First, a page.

Reduce, recycle, re-purpose, reinvent and relax!
Here at Ganders Farm we have many factors that contribute to what we do on our farm, why we keep the animals we do and what drives us to produce and make the things that we have. When we started out it was all about growing our own food, but nearly 6 years on the postage stamp veg patch has turned in to nearly 11 acres, a lot of what we do is second nature to us but as the new year dawned it got us asking what are our ethics and morals that drive what we do? One of these contributing factors is that we want to reuse where we can. When we started the farm there was a lot of waste left and dumped on the land, some was in a useful state but most was just someone else’s junk. Where we could, we made good, so broken fences were repaired from other disused sections. Old tractor tyres that were left laying around the farm became vegetable beds and our old chicken shed (from the allotment) became the new farm loo, minus the chickens (most of the time)!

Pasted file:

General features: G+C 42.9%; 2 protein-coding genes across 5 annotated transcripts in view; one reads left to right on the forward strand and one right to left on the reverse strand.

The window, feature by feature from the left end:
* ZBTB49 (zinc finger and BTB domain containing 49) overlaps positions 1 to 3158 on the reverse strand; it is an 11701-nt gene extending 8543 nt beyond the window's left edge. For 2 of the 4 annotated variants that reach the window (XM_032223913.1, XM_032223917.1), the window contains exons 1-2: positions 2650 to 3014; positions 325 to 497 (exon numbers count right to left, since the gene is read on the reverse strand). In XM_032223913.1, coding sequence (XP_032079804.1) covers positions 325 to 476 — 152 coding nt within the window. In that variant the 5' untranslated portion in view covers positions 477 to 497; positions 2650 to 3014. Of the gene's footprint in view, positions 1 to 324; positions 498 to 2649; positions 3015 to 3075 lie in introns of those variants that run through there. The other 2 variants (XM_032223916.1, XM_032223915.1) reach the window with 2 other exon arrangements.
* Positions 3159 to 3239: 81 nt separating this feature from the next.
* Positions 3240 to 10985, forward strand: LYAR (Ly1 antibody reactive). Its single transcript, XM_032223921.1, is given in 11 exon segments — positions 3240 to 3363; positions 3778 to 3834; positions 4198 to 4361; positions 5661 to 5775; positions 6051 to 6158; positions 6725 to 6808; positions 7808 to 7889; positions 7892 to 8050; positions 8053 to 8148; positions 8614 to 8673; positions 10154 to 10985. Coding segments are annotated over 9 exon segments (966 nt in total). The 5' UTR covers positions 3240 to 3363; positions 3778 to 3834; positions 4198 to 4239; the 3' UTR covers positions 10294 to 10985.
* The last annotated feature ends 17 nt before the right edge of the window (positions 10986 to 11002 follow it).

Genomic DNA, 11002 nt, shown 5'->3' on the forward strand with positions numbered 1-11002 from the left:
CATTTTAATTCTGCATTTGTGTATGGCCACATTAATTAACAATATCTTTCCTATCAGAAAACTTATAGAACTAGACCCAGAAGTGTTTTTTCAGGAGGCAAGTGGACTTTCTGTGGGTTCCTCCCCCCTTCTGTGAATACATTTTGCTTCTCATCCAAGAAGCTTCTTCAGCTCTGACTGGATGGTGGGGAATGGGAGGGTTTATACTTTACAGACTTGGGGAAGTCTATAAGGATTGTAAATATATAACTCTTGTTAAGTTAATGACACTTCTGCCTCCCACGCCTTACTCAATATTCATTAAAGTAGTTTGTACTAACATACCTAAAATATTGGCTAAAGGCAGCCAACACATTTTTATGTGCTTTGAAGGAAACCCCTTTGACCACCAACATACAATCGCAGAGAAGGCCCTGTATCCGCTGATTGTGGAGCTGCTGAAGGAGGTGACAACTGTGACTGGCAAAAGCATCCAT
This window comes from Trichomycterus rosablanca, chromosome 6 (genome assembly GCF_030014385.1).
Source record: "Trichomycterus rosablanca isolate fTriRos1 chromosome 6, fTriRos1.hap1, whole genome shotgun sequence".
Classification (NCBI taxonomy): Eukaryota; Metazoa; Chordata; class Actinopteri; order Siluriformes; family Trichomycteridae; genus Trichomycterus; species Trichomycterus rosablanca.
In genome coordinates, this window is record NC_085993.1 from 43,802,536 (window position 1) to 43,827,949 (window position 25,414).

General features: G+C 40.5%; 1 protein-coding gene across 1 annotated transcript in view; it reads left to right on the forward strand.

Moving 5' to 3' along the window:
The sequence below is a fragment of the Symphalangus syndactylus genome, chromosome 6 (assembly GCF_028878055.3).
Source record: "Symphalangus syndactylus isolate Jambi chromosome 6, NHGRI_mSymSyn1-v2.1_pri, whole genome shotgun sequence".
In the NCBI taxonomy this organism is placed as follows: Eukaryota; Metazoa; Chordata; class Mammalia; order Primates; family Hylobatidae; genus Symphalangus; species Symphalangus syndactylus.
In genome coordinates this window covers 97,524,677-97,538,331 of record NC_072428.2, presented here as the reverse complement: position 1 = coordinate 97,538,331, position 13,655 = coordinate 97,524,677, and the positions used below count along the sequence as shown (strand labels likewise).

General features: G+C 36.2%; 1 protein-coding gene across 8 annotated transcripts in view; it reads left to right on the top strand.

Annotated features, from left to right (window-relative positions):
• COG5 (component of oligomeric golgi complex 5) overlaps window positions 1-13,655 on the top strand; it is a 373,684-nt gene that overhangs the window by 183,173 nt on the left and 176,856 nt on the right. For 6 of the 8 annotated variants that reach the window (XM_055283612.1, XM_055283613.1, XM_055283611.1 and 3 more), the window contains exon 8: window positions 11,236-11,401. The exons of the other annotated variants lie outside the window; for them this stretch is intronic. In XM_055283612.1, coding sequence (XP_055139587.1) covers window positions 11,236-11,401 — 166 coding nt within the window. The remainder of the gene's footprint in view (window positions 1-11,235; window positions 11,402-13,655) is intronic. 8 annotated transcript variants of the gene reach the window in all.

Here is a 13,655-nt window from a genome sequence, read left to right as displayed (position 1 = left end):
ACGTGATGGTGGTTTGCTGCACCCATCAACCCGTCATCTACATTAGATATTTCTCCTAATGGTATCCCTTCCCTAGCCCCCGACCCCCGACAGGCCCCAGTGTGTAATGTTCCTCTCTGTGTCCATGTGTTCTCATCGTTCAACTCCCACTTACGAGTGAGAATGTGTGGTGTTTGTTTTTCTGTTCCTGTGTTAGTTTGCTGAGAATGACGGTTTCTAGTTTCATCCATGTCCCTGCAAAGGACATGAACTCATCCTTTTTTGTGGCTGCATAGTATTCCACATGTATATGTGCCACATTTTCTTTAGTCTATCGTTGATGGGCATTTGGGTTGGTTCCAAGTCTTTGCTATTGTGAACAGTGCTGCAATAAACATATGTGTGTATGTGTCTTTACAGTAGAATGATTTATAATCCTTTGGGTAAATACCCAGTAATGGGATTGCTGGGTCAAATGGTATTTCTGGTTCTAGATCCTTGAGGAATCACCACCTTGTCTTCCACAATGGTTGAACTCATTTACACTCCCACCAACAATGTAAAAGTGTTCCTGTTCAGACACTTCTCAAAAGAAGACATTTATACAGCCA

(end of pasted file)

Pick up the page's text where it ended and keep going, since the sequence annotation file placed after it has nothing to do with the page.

We endeavour to reduce the waste we create and the waste that the animals produce. For example any fires we have the ash is used for the chickens to have dust baths in, sawdust bags are our new refuse bags and the soiled bedding goes first to the muck heap and then is spread onto the hay paddocks and onto the vegetable beds, producing healthy fertilized crops from both.